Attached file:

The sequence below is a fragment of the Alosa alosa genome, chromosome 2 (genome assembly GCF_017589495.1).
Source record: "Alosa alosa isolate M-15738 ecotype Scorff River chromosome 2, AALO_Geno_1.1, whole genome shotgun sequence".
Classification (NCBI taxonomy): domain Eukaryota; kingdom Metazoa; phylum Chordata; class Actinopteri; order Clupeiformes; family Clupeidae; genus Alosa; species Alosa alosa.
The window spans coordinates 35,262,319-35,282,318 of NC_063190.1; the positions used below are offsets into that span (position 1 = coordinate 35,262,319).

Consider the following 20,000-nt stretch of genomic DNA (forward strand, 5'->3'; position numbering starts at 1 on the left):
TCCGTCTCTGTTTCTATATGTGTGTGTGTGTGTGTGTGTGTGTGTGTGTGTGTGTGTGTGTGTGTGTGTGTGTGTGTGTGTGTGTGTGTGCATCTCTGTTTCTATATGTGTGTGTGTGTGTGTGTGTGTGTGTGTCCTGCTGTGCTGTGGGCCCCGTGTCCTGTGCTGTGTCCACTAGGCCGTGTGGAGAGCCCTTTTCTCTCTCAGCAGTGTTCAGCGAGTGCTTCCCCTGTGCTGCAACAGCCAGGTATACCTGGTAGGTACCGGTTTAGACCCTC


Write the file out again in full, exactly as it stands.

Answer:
The sequence below is a fragment of the Alosa alosa genome, chromosome 2 (genome assembly GCF_017589495.1).
Source record: "Alosa alosa isolate M-15738 ecotype Scorff River chromosome 2, AALO_Geno_1.1, whole genome shotgun sequence".
Classification (NCBI taxonomy): domain Eukaryota; kingdom Metazoa; phylum Chordata; class Actinopteri; order Clupeiformes; family Clupeidae; genus Alosa; species Alosa alosa.
The window spans coordinates 35,262,319-35,282,318 of NC_063190.1; the positions used below are offsets into that span (position 1 = coordinate 35,262,319).

Consider the following 20,000-nt stretch of genomic DNA (forward strand, 5'->3'; position numbering starts at 1 on the left):
TCCGTCTCTGTTTCTATATGTGTGTGTGTGTGTGTGTGTGTGTGTGTGTGTGTGTGTGTGTGTGTGTGTGTGTGTGTGTGTGTGTGTGTGCATCTCTGTTTCTATATGTGTGTGTGTGTGTGTGTGTGTGTGTGTCCTGCTGTGCTGTGGGCCCCGTGTCCTGTGCTGTGTCCACTAGGCCGTGTGGAGAGCCCTTTTCTCTCTCAGCAGTGTTCAGCGAGTGCTTCCCCTGTGCTGCAACAGCCAGGTATACCTGGTAGGTACCGGTTTAGACCCTC